Despite Adobe’s best intentions, some traditional tools lend themselves to pen input rather than touch, which lacks the precision of a stylus. But in general, Touch Workspace does a good job of making Illustrator more finger-friendly.

Adobe Touch Workspace Curvature tool

The right tools

Among the new drawing tools Adobe introduced for Illustrator CC 2014 is Curvature, which allows artists to create smooth curves by tapping once, or corner points and straight lines with two taps instead. (The same trick can also be used on Windows or Mac desktop systems.)

Likewise, the new Join tool makes it insanely easy to connect paths that failed to intersect or overlap while drawing. In addition to adding the necessary connections, Join is also capable of removing overlapping segments as well – tasks that previously required more advanced skills on the desktop.

Adobe Touch Workspace Join tool

Adobe also incorporated a couple of new features that first debuted on the company’s iPad apps, and they’re quite cool. Using the Shapes Ruler and Stencil tool, artists can make short work of straight and parallel lines, angles or even complex French curves by controlling a virtual ruler on-screen with two fingers.

Going one step further, the Shape Builder tool allows artists to combine or remove shapes from an object with ease, turning a cluster of seemingly random lines into a much cooler lightning bolt, for example.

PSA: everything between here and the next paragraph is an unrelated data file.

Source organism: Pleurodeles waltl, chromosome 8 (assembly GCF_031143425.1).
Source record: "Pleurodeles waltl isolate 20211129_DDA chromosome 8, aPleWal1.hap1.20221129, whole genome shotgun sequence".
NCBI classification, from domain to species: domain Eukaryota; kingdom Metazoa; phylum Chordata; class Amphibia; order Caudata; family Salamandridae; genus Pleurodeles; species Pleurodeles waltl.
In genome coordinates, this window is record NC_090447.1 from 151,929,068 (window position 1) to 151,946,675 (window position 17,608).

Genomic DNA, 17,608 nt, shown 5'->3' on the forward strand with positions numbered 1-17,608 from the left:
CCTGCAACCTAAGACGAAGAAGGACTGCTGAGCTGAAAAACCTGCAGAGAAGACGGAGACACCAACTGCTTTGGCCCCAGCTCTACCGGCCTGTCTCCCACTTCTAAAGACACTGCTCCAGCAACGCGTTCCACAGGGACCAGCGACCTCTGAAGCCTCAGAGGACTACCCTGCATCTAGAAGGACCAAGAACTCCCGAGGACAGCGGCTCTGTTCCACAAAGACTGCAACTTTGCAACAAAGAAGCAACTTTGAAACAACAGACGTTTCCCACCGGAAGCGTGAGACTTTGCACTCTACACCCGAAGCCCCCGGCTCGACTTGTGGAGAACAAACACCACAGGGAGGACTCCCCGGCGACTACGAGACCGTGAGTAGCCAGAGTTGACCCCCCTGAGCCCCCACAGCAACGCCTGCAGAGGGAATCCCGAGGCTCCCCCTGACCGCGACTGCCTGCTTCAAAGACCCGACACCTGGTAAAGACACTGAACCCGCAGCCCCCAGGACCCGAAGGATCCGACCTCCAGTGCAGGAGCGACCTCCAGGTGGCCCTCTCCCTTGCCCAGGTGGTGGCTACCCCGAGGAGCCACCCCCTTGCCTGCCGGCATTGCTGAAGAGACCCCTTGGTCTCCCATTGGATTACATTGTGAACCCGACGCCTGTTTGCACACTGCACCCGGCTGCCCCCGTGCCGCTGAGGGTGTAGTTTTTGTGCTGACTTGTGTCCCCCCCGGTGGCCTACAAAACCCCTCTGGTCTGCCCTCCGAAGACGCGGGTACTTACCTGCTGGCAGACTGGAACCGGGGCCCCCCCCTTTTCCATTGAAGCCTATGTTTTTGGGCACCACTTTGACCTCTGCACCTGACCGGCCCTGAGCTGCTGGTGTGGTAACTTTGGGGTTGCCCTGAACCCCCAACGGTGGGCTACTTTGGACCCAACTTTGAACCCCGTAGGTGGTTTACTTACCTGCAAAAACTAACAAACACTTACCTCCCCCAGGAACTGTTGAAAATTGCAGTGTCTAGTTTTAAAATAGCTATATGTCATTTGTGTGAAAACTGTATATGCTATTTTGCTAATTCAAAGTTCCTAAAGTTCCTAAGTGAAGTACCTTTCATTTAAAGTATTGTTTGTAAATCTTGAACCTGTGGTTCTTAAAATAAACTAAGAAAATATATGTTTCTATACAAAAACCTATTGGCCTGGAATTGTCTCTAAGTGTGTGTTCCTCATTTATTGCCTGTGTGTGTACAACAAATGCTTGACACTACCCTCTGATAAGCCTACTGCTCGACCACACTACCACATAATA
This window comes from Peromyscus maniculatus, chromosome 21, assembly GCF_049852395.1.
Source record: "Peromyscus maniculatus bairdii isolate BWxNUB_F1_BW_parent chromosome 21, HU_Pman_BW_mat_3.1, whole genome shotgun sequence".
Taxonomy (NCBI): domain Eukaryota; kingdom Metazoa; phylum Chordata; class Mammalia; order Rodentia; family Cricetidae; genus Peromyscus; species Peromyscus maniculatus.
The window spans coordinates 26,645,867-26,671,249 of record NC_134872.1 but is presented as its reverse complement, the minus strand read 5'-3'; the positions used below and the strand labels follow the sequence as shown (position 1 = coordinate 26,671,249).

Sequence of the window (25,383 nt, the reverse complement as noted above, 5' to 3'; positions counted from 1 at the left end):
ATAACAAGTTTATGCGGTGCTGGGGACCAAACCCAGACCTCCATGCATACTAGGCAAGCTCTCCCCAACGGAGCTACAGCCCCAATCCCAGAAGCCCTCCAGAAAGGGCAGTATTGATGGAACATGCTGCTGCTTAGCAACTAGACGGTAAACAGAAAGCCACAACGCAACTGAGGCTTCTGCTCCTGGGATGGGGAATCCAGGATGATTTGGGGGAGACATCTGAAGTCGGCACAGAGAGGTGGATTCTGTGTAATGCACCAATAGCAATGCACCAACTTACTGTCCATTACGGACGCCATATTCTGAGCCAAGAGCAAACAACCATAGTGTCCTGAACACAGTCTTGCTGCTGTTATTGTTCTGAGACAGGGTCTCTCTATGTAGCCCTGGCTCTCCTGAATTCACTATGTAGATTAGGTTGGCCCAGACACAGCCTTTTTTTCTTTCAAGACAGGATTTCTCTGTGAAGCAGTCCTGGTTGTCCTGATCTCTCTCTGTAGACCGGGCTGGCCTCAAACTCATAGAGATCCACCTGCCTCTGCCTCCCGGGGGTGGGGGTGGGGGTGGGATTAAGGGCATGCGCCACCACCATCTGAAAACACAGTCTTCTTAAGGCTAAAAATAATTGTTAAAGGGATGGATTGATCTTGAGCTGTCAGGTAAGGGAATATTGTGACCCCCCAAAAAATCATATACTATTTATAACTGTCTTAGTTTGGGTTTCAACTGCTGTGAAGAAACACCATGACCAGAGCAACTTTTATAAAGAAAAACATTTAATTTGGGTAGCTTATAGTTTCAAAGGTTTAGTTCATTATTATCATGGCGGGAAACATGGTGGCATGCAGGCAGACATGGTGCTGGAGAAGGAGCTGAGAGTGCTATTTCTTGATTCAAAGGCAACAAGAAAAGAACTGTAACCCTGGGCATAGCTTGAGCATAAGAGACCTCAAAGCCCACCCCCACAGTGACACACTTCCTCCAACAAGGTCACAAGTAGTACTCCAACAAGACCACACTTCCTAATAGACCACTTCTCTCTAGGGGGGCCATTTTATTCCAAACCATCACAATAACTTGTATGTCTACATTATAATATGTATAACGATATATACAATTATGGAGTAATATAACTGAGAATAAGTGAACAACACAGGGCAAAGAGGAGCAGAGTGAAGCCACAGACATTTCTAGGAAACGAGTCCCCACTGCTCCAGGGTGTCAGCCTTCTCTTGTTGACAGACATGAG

Adobe MAX 2014

Baby steps

By comparison to Adobe Illustrator CC 2014, legendary image editor Photoshop CC 2014 takes a somewhat smaller step into the future. Rather than introducing a dedicated Touch Workspace for the legacy application, Adobe has instead introduced little enhancements all over the existing UI, making it easier to use on touch or pen-equipped devices like Surface Pro 3.

One of the bigger improvements involved increasing the size of icons and touch targets by 200 percent over the previous version, which makes tools and buttons far easier to tap on. Drawing lines or strokes with a pen is also more accurate and natural, thanks to a combination of higher frequency sampling on hardware and software alike.

Of course, the biggest advantage of the Touch Workspace and Surface Pro 3 combo is the ability to place a crisp, colorful 12-inch display right into your hands or lap. Designers are no longer chained to the desktop or encumbered by a notebook keyboard and trackpad separating them from the work.

Adobe Touch Workspace guide

A few caveats

Unfortunately, the Touch Workspace experience hasn’t been totally streamlined with this initial release. For starters, opening an existing Illustrator document throws the user straight back into the Desktop’s trusty old open and save dialog box, rather than the more Modern (formerly "Metro") environment found on Windows 8.

Other niceties like Save As are also missing from Illustrator CC’s Touch Workspace mode, so artists will need to temporarily switch back to the classic user interface whenever they want to save alternate versions of the currently open document.

Despite these few UI nitpicks, Touch Workspace makes for a compelling addition to Adobe Creative Cloud, and makes Surface Pro 3 a must-have for anyone who spends time drawing or painting with Illustrator CC. (For the moment, Photoshop CC users have less reason to cheer, but the additional features do make the application easier to use while disengaged from a keyboard and mouse.)

Originally Posted By TechRadar: All latest Mobile computing news feeds